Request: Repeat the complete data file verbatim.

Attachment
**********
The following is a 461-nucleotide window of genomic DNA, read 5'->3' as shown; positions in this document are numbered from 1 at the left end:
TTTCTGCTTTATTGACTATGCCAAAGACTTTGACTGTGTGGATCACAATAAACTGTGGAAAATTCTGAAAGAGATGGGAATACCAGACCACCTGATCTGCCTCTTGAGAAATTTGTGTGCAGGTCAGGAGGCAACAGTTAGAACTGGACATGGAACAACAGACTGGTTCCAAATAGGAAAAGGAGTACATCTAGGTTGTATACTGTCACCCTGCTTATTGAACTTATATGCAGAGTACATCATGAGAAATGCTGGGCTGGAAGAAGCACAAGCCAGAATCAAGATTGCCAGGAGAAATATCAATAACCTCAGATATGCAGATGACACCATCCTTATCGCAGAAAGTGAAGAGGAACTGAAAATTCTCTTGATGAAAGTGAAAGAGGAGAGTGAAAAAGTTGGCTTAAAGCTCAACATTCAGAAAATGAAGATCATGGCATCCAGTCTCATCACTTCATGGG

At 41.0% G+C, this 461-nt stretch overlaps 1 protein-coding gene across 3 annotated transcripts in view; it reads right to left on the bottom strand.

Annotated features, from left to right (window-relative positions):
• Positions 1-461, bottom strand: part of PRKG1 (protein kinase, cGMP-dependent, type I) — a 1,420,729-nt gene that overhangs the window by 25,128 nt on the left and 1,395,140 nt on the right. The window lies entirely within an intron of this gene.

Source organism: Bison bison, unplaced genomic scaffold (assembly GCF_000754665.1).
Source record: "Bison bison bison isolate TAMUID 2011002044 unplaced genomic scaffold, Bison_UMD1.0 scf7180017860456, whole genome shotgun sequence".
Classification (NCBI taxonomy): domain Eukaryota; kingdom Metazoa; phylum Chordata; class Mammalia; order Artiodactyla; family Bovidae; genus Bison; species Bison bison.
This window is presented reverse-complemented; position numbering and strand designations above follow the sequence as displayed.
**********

The following is a 461-nucleotide window of genomic DNA, read 5'->3' as shown; positions in this document are numbered from 1 at the left end:
TTTCTGCTTTATTGACTATGCCAAAGACTTTGACTGTGTGGATCACAATAAACTGTGGAAAATTCTGAAAGAGATGGGAATACCAGACCACCTGATCTGCCTCTTGAGAAATTTGTGTGCAGGTCAGGAGGCAACAGTTAGAACTGGACATGGAACAACAGACTGGTTCCAAATAGGAAAAGGAGTACATCTAGGTTGTATACTGTCACCCTGCTTATTGAACTTATATGCAGAGTACATCATGAGAAATGCTGGGCTGGAAGAAGCACAAGCCAGAATCAAGATTGCCAGGAGAAATATCAATAACCTCAGATATGCAGATGACACCATCCTTATCGCAGAAAGTGAAGAGGAACTGAAAATTCTCTTGATGAAAGTGAAAGAGGAGAGTGAAAAAGTTGGCTTAAAGCTCAACATTCAGAAAATGAAGATCATGGCATCCAGTCTCATCACTTCATGGG

At 41.0% G+C, this 461-nt stretch overlaps 1 protein-coding gene across 3 annotated transcripts in view; it reads right to left on the bottom strand.

Annotated features, from left to right (window-relative positions):
• Positions 1-461, bottom strand: part of PRKG1 (protein kinase, cGMP-dependent, type I) — a 1,420,729-nt gene that overhangs the window by 25,128 nt on the left and 1,395,140 nt on the right. The window lies entirely within an intron of this gene.

Source organism: Bison bison, unplaced genomic scaffold (assembly GCF_000754665.1).
Source record: "Bison bison bison isolate TAMUID 2011002044 unplaced genomic scaffold, Bison_UMD1.0 scf7180017860456, whole genome shotgun sequence".
Classification (NCBI taxonomy): domain Eukaryota; kingdom Metazoa; phylum Chordata; class Mammalia; order Artiodactyla; family Bovidae; genus Bison; species Bison bison.
This window is presented reverse-complemented; position numbering and strand designations above follow the sequence as displayed.